As we close our liturgical celebration of the Christmas season today, we are reminded to take what we have learned, and like the magi, spread the message to all people. How have we been welcoming to all with God’s love? How, at times, do we keep his message all to ourselves? We are encouraged to reach out to other people with whom we have not yet shared God’s message. As we heard in Matthew’s Gospel, we should “go home by a different route” spreading the news of God’s love. The message is for all – rich and poor, healthy and sick, US born and foreign. Do we ever keep God’s message just to ourselves so that it can benefit our own interests? When this homily was originally delivered in 1988, inequality among people was a crisis on the US political scene. The Kerner Commission brought some answers, but the simple answer – the inability to not share what was given to us all, was an answer seen by many as the cause behind the unrest. Do we ever “lock out” people we want part of our lives, people with whom we need to share our good news? How many of us feel marginalized? As Fr. Healy so eloquently points out, it is good news that Jesus came, but it is just as important that we recognize it as good news to be shared. The real good news from Jesus comes down to love, compassion and identifying with the oppressed. We must be open to embrace all God’s people.
Originally delivered on December 28, 1987
Readings: Sirach 3:2-6, 12-14; Colossians 3:12-21; Luke 2:22-40 or 2:22, 39-40
As we live in the spirit of Christmas just three days ago, today we are reminded how to foster that spirit in our families, both our physical families, and the universal family of God throughout world. We are called to charity and love for all. This charity can begin at home, but cannot stop at the threshold. If it does, it is false charity. It must extend to the second dimension of family, the family of God. As we are reminded by Saint Paul in the second reading, put on love to all people. No Christlike family can exist if the love stops at the threshold. This universal family is spread across race, language, culture and country. Our call is to share the virtues of kindness, humility, gentleness, patience and forgiveness with all. It is our responsibility if were are to be part of the family of God.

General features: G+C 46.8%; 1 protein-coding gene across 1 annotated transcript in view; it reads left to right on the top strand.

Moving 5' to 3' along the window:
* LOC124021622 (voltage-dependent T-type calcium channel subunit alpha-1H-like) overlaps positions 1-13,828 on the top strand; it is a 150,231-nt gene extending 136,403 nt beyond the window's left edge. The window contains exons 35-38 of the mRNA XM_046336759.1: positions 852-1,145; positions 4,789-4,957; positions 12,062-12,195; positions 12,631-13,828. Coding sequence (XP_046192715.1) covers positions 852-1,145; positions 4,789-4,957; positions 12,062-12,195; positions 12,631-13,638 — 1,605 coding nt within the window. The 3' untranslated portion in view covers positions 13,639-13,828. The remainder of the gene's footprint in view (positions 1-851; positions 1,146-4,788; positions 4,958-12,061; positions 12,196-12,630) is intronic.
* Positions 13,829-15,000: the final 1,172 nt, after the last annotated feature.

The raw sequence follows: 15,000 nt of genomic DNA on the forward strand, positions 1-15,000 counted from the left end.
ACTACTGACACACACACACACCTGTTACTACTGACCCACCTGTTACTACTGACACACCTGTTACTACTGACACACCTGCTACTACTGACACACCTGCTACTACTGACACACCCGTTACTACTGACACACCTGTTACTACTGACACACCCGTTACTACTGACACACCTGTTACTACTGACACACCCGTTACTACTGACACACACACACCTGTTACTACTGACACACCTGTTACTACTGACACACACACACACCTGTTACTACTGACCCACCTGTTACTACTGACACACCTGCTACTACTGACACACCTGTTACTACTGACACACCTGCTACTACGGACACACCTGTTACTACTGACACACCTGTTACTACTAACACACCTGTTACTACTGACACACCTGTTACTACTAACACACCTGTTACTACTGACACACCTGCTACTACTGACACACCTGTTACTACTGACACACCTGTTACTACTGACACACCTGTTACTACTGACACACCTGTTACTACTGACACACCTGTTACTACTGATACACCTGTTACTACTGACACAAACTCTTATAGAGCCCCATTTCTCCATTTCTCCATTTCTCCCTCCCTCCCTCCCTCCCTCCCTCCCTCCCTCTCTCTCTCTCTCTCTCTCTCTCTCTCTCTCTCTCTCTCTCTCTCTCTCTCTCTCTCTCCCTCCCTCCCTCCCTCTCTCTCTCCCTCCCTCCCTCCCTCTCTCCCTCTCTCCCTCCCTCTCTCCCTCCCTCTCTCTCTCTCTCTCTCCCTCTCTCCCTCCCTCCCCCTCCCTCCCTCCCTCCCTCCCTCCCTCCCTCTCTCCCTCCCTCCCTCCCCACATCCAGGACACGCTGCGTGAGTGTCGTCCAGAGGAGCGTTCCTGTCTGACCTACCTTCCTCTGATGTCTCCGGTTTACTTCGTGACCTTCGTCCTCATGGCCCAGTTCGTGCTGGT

Readings: Isaiah 62:1-5; Acts 13:16-17, 22-25; Matthew 1:1-125
The good news for humans is celebrated today in the birth of Jesus as a fragile baby. We had all been waiting long, and it was becoming an obsessive topic of conversation: “When will He come?” Today we celebrate the birth, not coming as a king or great ruler, but as a child, his destiny clothed in our humanity. For all people, the promise has been kept. He has entered into our world as a human. We are reminded that “you can’t have it both ways” — the promise of a free people making decisions for themselves and God as a leader providing everything. But in Jesus, we are shown the way. Along with the freedom we are afforded, we pay the price that Jesus paid. We walk in search of God with all the pain and suffering that we must sometime endure to reach Him. But it’s pain and suffering Jesus endured with us, and through it, we are granted salvation. Today we celebrate the arrival of Jesus on earth. May our future be filled with us learning more about His message to us to achieve our salvation with God.
7th Sunday of Easter
Originally delivered on May 31, 1992
Readings: Acts of the Apostles 7: 55-60; Revelation 22: 12-14, and John 17: 20-26
God is love. Our loving, parental God sent His Son, Jesus, to all the people of the earth to lead them back to His Father’s house to celebrate together forever. So simple, yet our challenge is to find its meaning for us in our hectic, challenging lives. Stephen understood this message and gives witness of this understanding to others. We, as Christians, are called to be like Stephen, to love one another as our God loves us. Like Stephen, our witness may cost us our lives, but we are called to give witness by showing our passion for people, our brothers and sisters, especially those we might call our enemies.